“Peter and the Starcatcher” is a Richly Imaginative and Gloriously Funny Adventure

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    Jeremy Michael Lagunas and Scott Wichmann. Photo by Aaron Sutten.

    Most all of us have grown up with the classic tale of Peter Pan. But did you ever wonder how an orphaned boy actually became the boy who never grew up? You needn’t wonder any longer. Just head to Virginia Rep’s production of Peter and the Starcatcher and the mystery will unfold.

    Based on the 2006 novel by Pulitzer Prize-winning author Dave Barry and New York Times bestselling author Ridley Pearson, Peter and the Starcatcher spins a funny, scary, delightful tale of intrigue and self-discovery.

    Jeremy Michael Lagunas, center. Photo by Aaron Sutten.
    Jeremy Michael Lagunas, center. Photo by Aaron Sutten.

    The play asks you to rely on your imagination as you voyage through the story. You’ll be provided with sound effects and a richly imaginative plot, but it’s up to you to visualize many a moment.

    The story is wrapped around a precocious 13-year-old girl, Molly Aster, who travels with her father, Lord Aster, to deliver a chest filled with “star stuff” that he is guarding for the Queen. As a last-minute safety measure, Molly’s father decides the two should travel separately. He boards the Wasp with what he thinks is the magic treasure-filled trunk, while the young girl and her nanny on the Neverland ship, are left to fend for themselves against the evil, but quite hilarious pirate Black Stache and his motley crew. During the course of the voyage, Molly meets three orphans who have been sold into service (they think), one of which is known, simply, as the Boy. She sees something special in him and they form an unending friendship. But first things first: They have to save the Queen’s chest from the dastardly pirates.

    Scott Wichmann. Photo by Aaron Sutten.
    Scott Wichmann. Photo by Aaron Sutten.

    Director Nathaniel Shaw has given the audience a wonderful present by way of this production. His casting choices are downright perfect. He’s given the actors the ability to be flexible and personable in the moment. Playwright Rich Elice has provided a wonderful canvas for the imagination, as illustrated by many ingenious scenes, including a favorite in the first act when cast members themselves transform into doors and walls in the underbelly of the Neverland.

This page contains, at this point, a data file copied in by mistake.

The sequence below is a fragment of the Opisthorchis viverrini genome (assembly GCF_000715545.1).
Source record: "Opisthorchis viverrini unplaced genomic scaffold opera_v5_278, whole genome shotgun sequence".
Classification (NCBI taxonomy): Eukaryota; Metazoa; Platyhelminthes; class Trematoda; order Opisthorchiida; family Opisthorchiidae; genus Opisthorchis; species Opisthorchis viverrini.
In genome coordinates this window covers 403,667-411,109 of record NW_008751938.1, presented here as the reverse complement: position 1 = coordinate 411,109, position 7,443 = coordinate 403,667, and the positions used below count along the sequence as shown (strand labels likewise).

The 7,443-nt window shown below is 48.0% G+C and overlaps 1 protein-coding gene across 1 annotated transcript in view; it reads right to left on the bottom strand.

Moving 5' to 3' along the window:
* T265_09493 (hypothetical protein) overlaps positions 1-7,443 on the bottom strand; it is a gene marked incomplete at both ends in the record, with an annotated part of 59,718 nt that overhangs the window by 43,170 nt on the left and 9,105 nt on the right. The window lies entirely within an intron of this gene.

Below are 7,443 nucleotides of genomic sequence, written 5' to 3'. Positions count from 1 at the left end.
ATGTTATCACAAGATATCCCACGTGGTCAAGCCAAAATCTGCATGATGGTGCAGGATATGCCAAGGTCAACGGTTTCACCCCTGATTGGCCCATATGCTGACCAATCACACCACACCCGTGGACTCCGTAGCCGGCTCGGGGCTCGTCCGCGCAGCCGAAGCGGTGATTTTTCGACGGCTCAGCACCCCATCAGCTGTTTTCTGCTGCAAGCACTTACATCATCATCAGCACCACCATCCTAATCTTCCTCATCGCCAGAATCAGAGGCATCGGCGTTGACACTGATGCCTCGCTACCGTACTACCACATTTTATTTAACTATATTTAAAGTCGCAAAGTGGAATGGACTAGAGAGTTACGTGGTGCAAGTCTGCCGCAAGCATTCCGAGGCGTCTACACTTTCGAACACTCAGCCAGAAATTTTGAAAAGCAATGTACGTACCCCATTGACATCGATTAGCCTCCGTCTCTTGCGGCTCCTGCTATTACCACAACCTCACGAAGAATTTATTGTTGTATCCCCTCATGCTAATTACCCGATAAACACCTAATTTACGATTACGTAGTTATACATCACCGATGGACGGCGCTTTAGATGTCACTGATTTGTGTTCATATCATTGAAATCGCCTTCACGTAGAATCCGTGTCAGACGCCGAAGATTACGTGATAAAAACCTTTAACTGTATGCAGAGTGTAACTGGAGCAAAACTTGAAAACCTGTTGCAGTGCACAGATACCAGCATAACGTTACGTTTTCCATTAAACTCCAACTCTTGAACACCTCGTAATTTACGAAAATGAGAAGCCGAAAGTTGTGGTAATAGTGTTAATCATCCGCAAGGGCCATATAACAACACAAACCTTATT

The talent on stage is phenomenal. The ensemble cast works as one moving with fluidity and synchronicity. Action and a plotline that is fast and furious require complete concentration in order to catch all of the dialogue, which can be difficult to do.

    The entire cast is strong and skilled, delivering a Broadway-level performance from beginning to end in a show so avant gard, it

    Megan Graves and Jeremy Michael Lagunas. Photo by Aaron Sutten.
    Megan Graves and Jeremy Michael Lagunas. Photo by Aaron Sutten.

    seems to have been teleported directly from a New York stage to Virginia Rep’s November Theatre on Broad Street. It would be difficult to single out each noteworthy portrayal with this large, brilliant cast so I’ll only highlight four.

    Jeremy Michael Lagunas skillfully taps into the Boy’s innocence and also plays up his resentment for adults. He effectively takes us on the Boy’s journey to becoming Peter Pan.

    Robert Throckmorton is thoroughly delightful in his dual roles as Molly’s nanny and as teacher. He scores belly laughs with his portrayal of a mermaid. He is a complete joy to watch.

    The grizzly pirate Black Stache wouldn’t be anywhere as funny and charming without the mega talent of Scott Wichmann. A master of characterization, Wichmann delivers a spot-on comedic performance that rivals the likes of Robin Williams or Ben Stillar. He is a genius at what he does.

    Megan Graves handles the very smart, mature-for-her-age Molly like a seasoned pro, which Graves is. Her energy on stage will leave you breathless. She absolutely nails the character and delivers an award-winning performance.

    Kudos also go out to light designer B. J. Wilkinson for the incredible stars in the night and to costume designer Jeanne Nugent whose creations really hit the mark. Set Designer Craig Napoliello’s design offers just the right backdrop for this innovative show.

    Peter and the Starcatcher is a Tony award-winning musical play with several well-timed and artfully executed numbers. It runs two hours and fifteen minutes with intermission and is recommended for ten and up according to the production’s website. If your children have read the book, the plot will be easier to follow, but keep in mind that the show is a fabulous exercise for one’s imagination – and a very worthwhile one.

    Peter and the Starcatcher is a creative, spellbinding tour-de-force and a must-see. The play runs through October 25 at November Theatre. Click here for showtimes and tickets.